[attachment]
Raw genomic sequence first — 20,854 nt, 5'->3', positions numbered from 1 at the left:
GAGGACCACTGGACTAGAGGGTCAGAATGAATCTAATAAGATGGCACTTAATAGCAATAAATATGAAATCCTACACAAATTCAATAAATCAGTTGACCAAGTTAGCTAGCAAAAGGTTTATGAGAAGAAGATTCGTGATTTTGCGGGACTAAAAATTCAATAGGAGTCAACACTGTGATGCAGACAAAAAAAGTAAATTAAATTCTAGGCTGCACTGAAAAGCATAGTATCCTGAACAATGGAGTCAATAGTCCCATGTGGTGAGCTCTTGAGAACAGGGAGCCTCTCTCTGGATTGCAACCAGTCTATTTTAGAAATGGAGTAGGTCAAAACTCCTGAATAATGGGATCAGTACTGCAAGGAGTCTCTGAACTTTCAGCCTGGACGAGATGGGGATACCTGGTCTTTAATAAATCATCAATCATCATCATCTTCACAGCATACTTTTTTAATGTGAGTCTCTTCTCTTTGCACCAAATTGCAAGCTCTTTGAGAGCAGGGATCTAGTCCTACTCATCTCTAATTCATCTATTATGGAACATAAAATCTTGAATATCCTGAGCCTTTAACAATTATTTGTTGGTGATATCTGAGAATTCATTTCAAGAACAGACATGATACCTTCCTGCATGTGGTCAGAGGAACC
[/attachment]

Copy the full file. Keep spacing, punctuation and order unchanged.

Raw genomic sequence first — 20,854 nt, 5'->3', positions numbered from 1 at the left:
GAGGACCACTGGACTAGAGGGTCAGAATGAATCTAATAAGATGGCACTTAATAGCAATAAATATGAAATCCTACACAAATTCAATAAATCAGTTGACCAAGTTAGCTAGCAAAAGGTTTATGAGAAGAAGATTCGTGATTTTGCGGGACTAAAAATTCAATAGGAGTCAACACTGTGATGCAGACAAAAAAAGTAAATTAAATTCTAGGCTGCACTGAAAAGCATAGTATCCTGAACAATGGAGTCAATAGTCCCATGTGGTGAGCTCTTGAGAACAGGGAGCCTCTCTCTGGATTGCAACCAGTCTATTTTAGAAATGGAGTAGGTCAAAACTCCTGAATAATGGGATCAGTACTGCAAGGAGTCTCTGAACTTTCAGCCTGGACGAGATGGGGATACCTGGTCTTTAATAAATCATCAATCATCATCATCTTCACAGCATACTTTTTTAATGTGAGTCTCTTCTCTTTGCACCAAATTGCAAGCTCTTTGAGAGCAGGGATCTAGTCCTACTCATCTCTAATTCATCTATTATGGAACATAAAATCTTGAATATCCTGAGCCTTTAACAATTATTTGTTGGTGATATCTGAGAATTCATTTCAAGAACAGACATGATACCTTCCTGCATGTGGTCAGAGGAACC